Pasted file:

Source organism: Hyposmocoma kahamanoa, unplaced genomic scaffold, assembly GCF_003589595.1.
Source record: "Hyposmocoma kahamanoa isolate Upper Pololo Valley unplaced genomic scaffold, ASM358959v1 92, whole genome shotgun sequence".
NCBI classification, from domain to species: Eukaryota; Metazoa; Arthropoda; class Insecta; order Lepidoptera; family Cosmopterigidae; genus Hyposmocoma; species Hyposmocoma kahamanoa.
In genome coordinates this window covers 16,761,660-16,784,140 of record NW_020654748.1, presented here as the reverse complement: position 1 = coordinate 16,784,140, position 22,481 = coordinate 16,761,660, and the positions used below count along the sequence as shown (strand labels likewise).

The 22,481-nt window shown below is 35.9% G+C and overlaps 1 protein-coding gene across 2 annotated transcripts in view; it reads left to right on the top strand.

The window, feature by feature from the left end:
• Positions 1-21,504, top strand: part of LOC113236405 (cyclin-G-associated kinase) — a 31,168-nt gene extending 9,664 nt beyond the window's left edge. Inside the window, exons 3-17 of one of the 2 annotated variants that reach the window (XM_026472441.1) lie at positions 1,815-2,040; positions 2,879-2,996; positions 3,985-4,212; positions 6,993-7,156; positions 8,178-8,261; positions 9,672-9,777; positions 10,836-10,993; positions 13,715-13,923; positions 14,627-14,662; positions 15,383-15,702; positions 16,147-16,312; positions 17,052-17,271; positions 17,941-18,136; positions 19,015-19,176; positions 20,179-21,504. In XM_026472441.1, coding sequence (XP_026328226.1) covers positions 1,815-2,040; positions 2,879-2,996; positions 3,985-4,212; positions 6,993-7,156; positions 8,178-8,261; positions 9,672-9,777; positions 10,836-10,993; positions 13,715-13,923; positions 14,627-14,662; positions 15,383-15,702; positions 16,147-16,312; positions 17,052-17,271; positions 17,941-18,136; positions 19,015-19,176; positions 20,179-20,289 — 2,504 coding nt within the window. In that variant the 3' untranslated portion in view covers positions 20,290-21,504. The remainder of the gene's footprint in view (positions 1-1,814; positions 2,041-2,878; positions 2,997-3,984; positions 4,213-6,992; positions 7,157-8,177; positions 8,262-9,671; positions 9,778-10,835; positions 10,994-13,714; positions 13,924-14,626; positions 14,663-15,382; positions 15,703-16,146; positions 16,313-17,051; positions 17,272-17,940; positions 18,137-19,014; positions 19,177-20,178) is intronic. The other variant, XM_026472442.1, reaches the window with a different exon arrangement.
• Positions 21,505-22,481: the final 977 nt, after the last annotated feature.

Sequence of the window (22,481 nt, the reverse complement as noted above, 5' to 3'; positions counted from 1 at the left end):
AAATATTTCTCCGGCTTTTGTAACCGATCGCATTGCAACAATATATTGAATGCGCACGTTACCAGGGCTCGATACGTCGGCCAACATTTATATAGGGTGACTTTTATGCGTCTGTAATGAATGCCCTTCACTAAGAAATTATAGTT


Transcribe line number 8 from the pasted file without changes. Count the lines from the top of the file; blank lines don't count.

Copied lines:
• Positions 21,505-22,481: the final 977 nt, after the last annotated feature.